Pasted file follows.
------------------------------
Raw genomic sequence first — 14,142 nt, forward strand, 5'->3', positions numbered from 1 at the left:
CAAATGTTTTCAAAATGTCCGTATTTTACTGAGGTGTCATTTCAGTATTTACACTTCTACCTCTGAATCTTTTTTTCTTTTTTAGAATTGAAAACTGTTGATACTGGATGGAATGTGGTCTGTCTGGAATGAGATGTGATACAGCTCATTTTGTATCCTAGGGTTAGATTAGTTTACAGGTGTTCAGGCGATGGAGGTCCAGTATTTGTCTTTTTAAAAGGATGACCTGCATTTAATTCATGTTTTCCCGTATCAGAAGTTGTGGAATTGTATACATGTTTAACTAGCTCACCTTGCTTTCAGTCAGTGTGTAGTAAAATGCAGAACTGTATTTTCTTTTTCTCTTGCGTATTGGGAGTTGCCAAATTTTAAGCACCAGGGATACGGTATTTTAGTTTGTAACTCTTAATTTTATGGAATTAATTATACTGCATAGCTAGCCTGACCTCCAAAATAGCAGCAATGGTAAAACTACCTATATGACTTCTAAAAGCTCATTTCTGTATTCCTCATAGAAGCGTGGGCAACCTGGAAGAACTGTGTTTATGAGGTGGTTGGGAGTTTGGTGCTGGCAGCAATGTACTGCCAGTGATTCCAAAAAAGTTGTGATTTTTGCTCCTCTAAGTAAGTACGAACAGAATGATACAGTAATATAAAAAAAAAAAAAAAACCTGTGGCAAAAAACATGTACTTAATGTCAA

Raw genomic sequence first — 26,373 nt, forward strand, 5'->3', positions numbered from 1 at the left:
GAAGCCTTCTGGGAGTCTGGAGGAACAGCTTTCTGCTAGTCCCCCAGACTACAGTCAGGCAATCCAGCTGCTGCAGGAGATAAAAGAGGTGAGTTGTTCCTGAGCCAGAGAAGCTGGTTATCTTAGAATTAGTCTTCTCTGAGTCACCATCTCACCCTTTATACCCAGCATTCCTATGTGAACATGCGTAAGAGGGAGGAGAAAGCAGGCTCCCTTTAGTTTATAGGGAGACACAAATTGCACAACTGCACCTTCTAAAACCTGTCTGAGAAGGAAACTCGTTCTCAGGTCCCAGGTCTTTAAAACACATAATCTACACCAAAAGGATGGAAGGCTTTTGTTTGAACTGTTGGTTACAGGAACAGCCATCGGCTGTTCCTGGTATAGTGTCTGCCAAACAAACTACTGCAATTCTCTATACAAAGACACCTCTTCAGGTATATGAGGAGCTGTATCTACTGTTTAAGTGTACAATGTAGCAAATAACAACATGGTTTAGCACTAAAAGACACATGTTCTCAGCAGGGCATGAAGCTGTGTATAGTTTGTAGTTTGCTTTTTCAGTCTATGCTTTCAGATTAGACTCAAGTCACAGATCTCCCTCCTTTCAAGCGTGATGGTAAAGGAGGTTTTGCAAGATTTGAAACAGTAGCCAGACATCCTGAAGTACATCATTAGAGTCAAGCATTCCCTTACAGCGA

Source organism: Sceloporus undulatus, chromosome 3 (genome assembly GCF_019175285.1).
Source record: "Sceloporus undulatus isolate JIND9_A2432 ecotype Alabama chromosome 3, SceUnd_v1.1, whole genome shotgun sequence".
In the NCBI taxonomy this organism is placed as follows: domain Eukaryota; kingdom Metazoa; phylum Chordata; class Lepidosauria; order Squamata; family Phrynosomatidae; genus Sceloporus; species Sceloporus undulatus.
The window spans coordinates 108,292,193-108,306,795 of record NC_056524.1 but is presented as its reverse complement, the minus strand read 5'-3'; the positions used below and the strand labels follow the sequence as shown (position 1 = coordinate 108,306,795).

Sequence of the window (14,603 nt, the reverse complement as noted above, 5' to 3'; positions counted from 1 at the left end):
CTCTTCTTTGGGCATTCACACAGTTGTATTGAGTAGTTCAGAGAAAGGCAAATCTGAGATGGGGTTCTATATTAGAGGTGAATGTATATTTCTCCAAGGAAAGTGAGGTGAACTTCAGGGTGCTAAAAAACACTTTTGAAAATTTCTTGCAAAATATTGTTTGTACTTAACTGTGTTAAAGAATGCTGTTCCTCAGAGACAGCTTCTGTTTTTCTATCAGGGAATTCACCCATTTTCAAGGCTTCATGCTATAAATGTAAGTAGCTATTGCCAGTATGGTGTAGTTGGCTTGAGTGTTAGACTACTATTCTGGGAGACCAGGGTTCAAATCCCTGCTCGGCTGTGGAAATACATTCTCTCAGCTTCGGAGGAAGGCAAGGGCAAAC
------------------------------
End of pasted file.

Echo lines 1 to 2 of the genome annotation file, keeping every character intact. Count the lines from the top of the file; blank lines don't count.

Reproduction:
Raw genomic sequence first — 14,142 nt, forward strand, 5'->3', positions numbered from 1 at the left:
CAAATGTTTTCAAAATGTCCGTATTTTACTGAGGTGTCATTTCAGTATTTACACTTCTACCTCTGAATCTTTTTTTCTTTTTTAGAATTGAAAACTGTTGATACTGGATGGAATGTGGTCTGTCTGGAATGAGATGTGATACAGCTCATTTTGTATCCTAGGGTTAGATTAGTTTACAGGTGTTCAGGCGATGGAGGTCCAGTATTTGTCTTTTTAAAAGGATGACCTGCATTTAATTCATGTTTTCCCGTATCAGAAGTTGTGGAATTGTATACATGTTTAACTAGCTCACCTTGCTTTCAGTCAGTGTGTAGTAAAATGCAGAACTGTATTTTCTTTTTCTCTTGCGTATTGGGAGTTGCCAAATTTTAAGCACCAGGGATACGGTATTTTAGTTTGTAACTCTTAATTTTATGGAATTAATTATACTGCATAGCTAGCCTGACCTCCAAAATAGCAGCAATGGTAAAACTACCTATATGACTTCTAAAAGCTCATTTCTGTATTCCTCATAGAAGCGTGGGCAACCTGGAAGAACTGTGTTTATGAGGTGGTTGGGAGTTTGGTGCTGGCAGCAATGTACTGCCAGTGATTCCAAAAAAGTTGTGATTTTTGCTCCTCTAAGTAAGTACGAACAGAATGATACAGTAATATAAAAAAAAAAAAAAAACCTGTGGCAAAAAACATGTACTTAATGTCAA